The “how” of clienteling is a bit more complex. It’s acknowledged that clienteling builds on a foundation of customer experience and customer relationship management techniques. As noted in the white paper of a clienteling tech solutions provider, stating that it is more than a database and a full view of the customer, “….but this is nearly impossible to achieve unless your CRM is tightly integrated with an all-channel commerce platform. Today’s consumer expects you to know all about their interactions with your brand, but simply knowing is not enough…this knowledge must be actionable in the form of order visibility, cross-sell opportunities, and customer history.” Clienteling, as a result, depends pretty much equally on a customer-centric approach to customers, experience optimization through employee proficiency, interaction process, technology, and communication, and detailed qualitative and quantitative data. I’ll address all four:

– Customer-centric approach to customers – a consistent level of care and perceived value must be provided to customers, transaction after transaction, communication after communication, and experience after experience, so that they will exhibit a range of positive loyalty behaviors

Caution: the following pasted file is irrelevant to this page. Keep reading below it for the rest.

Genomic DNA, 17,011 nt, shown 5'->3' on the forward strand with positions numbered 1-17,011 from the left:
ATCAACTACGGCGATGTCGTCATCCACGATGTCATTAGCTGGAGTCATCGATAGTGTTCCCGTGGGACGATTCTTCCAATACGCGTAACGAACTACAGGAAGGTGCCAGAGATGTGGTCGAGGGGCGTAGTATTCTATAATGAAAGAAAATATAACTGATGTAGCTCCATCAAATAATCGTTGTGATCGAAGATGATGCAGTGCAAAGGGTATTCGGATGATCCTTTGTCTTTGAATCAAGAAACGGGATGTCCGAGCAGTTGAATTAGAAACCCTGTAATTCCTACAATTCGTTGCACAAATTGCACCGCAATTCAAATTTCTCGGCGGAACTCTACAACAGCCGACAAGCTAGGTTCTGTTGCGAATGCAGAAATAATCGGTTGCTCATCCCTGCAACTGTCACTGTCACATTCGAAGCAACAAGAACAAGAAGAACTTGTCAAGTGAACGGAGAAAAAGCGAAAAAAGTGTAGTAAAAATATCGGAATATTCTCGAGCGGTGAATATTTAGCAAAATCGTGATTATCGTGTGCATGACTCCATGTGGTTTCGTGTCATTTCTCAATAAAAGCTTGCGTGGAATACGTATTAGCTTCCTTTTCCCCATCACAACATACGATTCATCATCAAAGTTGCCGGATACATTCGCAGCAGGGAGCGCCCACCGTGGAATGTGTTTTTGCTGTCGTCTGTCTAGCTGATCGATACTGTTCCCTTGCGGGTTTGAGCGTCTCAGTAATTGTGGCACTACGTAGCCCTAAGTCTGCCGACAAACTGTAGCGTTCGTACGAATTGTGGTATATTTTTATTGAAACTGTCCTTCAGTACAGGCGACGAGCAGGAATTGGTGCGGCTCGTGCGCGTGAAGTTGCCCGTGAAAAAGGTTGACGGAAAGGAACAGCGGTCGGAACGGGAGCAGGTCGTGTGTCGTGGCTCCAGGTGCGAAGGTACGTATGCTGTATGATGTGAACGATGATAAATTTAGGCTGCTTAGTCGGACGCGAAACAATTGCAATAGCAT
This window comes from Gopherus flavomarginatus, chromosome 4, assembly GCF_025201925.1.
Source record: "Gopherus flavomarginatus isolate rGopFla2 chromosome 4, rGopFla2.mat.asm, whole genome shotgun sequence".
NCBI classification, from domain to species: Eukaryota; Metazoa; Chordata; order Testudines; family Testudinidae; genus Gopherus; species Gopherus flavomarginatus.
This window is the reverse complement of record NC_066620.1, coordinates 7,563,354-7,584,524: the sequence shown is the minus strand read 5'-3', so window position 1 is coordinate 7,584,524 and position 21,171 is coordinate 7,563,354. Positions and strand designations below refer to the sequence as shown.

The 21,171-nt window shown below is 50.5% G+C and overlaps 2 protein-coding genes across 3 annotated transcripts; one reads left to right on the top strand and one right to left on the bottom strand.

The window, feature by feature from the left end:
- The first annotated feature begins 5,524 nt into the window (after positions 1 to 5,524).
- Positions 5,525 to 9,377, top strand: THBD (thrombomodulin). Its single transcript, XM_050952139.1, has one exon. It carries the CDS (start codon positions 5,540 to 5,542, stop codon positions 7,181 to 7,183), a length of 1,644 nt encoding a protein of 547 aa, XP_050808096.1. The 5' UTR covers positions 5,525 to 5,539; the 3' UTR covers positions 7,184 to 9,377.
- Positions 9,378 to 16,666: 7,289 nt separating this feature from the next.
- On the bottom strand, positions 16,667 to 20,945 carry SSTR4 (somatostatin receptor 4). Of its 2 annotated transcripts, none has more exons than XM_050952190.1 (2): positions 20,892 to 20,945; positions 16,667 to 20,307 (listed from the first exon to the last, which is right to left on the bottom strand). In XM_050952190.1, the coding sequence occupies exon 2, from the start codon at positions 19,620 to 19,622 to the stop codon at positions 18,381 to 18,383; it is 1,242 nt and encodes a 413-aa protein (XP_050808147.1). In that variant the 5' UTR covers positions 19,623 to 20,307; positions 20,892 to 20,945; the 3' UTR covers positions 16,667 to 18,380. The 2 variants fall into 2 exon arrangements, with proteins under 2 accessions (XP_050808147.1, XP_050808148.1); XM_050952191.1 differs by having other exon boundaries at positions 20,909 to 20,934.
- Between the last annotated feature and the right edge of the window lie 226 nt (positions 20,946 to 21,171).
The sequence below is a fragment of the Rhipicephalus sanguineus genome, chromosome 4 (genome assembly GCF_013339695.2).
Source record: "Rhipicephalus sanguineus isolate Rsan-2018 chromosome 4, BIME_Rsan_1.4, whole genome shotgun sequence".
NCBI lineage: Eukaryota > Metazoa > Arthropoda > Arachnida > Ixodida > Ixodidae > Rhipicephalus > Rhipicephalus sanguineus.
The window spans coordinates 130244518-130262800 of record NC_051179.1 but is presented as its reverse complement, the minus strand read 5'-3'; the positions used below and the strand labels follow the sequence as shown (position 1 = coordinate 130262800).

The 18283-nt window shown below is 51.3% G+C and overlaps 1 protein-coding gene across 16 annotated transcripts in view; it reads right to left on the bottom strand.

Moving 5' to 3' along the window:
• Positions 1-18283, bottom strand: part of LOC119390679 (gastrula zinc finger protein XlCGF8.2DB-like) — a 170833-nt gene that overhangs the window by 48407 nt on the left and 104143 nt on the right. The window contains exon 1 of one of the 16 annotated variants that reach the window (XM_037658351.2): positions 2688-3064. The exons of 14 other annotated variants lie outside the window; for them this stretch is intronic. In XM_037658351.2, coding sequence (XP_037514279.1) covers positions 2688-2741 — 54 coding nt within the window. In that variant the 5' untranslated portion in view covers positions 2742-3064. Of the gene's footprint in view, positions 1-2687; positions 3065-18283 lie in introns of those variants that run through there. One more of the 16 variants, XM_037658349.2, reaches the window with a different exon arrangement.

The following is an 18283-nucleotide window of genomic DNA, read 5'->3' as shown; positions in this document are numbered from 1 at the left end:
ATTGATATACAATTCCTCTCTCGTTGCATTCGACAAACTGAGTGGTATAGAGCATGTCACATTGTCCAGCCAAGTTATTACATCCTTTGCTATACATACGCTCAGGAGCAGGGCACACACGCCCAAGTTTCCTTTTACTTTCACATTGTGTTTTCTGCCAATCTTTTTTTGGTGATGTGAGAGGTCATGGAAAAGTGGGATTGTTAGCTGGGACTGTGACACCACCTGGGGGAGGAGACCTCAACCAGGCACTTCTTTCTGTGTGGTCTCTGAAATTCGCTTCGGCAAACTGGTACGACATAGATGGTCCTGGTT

– Employee proficiency and focus – employee engagement and ambassadorship is integral to clienteling. Empowered employees, armed with current, actionable customer profile data can actively provide a richer, more personalized experience that blends insights with information about products and services. They can also actively contribute to relationship continuity and help build the customer’s lifetime value.

– Experience optimization through process and communication – the strategic relationship, and all interactions, need to be personalized and tailored, irrespective of how the customer interacts with the vendor (online, mobile, one-to-one direct, or on site). Experience optimization also recognizes that the customer, whether b2b or b2c, will often ‘showroom’ a vendor and the vendor’s products and services; so, the web site must be user-friendly and mobile-friendly. In addition, clienteling engagement and outreach must be targeted and relevant, in the form of providing specific and timely information which leads a customer to desired action, both before and after sales.